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A large body of work has been devoted to identifying community structure in networks. A community is often though of as a set of nodes that has more connections between its members than to the remainder of the network. In this paper, we characterize as a function of size the statistical and structural properties of such sets of nodes. We define the network community profile plot, which characterizes the “best ” possible community—according to the conductance measure—over a wide range of size scales, and we study over 70 large sparse realworld networks taken from a wide range of application domains. Our results suggest a significantly more refined picture of community structure in large realworld networks than has been appreciated previously. Our most striking finding is that in nearly every network dataset we examined, we observe tight but almost trivial communities at very small scales, and at larger size scales, the best possible communities gradually “blend in ” with the rest of the network and thus become less “communitylike.” This behavior is not explained, even at a qualitative level, by any of the commonlyused network generation models. Moreover, this behavior is exactly the opposite of what one would expect based on experience with and intuition from expander graphs, from graphs that are wellembeddable in a lowdimensional structure, and from small social networks that have served as testbeds of community detection algorithms. We have found, however, that a generative model, in which new edges are added via an iterative “forest fire” burning process, is able to produce graphs exhibiting a network community structure similar to our observations.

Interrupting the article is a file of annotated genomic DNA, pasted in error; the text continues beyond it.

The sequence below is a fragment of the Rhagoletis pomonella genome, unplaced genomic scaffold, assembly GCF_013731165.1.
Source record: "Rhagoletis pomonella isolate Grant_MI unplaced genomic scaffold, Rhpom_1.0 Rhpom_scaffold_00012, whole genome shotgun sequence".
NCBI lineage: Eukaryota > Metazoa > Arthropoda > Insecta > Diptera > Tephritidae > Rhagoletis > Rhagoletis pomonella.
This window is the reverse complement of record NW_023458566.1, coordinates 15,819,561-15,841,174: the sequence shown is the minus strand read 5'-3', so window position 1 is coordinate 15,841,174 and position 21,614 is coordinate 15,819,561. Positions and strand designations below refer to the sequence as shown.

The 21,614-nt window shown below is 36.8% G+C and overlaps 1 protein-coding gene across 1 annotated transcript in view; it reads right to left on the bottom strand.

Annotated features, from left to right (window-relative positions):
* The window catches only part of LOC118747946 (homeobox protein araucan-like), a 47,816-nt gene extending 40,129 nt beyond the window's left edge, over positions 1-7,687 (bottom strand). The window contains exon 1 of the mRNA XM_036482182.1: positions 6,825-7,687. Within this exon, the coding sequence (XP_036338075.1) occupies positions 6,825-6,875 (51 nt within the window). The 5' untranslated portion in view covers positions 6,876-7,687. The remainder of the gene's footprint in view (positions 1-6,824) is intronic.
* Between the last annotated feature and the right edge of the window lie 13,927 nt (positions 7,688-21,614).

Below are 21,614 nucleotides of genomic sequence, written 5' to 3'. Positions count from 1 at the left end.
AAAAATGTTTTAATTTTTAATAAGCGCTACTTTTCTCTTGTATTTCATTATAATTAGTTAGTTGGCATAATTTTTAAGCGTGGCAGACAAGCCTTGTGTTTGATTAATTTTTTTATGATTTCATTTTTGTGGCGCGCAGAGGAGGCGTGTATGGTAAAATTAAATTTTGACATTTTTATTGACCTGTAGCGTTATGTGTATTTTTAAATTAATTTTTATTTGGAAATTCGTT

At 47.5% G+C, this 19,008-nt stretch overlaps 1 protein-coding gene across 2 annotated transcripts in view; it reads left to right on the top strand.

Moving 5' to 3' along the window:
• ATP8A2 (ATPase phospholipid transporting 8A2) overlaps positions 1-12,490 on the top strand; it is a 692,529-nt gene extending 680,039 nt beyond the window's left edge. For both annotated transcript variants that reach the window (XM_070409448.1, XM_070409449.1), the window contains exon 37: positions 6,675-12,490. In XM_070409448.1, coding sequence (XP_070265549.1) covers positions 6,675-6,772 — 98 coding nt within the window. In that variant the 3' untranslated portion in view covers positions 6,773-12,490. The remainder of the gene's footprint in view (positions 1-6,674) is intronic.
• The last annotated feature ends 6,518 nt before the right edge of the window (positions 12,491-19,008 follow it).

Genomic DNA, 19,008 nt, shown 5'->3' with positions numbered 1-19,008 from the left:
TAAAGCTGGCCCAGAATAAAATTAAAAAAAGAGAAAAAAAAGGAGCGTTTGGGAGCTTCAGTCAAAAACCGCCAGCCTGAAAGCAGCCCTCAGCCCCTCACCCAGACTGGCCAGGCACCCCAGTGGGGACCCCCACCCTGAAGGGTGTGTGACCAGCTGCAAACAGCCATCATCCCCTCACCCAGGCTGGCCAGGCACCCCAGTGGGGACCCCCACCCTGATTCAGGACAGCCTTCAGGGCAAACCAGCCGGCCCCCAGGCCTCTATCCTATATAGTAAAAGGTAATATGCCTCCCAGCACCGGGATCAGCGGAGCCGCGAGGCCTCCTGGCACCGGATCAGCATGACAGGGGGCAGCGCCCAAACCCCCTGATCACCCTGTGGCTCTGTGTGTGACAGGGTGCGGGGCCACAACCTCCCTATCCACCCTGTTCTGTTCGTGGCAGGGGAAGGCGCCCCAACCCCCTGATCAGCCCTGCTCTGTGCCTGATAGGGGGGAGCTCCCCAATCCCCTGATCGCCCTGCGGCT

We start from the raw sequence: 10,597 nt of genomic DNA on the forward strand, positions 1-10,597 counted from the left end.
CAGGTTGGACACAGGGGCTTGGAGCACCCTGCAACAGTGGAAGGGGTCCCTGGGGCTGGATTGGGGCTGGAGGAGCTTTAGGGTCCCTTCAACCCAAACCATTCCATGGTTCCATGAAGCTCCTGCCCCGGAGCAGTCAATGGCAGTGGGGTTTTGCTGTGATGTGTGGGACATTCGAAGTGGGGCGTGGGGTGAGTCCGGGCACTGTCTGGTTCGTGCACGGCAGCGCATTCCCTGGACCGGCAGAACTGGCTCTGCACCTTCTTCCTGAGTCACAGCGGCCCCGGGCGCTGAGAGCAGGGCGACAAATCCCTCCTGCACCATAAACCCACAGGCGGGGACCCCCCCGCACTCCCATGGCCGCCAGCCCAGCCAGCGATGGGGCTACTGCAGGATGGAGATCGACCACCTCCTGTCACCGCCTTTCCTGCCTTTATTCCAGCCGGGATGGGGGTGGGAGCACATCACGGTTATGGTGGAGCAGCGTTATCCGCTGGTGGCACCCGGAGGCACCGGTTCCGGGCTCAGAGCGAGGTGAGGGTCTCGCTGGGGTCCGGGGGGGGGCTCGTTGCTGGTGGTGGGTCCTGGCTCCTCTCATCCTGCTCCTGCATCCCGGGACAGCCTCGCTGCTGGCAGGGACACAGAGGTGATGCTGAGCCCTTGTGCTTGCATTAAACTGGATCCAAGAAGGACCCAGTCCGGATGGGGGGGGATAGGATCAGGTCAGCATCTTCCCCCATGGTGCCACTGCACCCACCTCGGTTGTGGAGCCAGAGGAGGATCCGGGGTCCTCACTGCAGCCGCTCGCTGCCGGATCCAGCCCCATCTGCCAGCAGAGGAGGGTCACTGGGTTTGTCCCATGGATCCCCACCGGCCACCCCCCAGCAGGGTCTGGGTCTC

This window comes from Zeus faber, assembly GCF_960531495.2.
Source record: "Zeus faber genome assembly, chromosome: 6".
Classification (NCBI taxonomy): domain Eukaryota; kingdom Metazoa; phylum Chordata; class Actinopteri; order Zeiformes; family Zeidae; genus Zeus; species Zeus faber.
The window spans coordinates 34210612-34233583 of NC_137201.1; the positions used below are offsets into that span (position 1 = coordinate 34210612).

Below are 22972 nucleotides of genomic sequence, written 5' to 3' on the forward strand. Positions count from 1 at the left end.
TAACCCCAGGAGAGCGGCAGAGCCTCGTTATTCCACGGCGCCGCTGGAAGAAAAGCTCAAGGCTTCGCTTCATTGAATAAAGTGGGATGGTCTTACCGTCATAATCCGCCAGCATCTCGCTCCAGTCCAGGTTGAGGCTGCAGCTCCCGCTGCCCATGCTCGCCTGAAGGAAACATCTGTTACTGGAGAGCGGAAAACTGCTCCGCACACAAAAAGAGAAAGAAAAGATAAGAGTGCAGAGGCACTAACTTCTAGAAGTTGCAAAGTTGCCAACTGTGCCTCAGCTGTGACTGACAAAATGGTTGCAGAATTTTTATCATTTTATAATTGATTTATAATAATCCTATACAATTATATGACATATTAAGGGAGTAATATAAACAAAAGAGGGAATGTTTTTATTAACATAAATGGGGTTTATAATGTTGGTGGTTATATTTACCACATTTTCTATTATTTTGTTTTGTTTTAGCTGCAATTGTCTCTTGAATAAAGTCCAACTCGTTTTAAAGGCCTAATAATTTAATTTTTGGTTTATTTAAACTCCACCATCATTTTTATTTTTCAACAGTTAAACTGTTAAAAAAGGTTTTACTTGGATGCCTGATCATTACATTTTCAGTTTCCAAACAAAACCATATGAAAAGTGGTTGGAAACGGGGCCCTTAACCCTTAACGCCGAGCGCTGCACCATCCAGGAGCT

Variational Restoration Of Nonflat Image Features: Models And Algorithms
, 2000
"... We develop both mathematical models and computational algorithms for variational denoising and restoration of nonflat image features. Nonflat image features are those that live on Riemannian manifolds, instead of on the Euclidean spaces. Familiar examples include the orientation feature (from optica ..."
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Cited by 87 (15 self)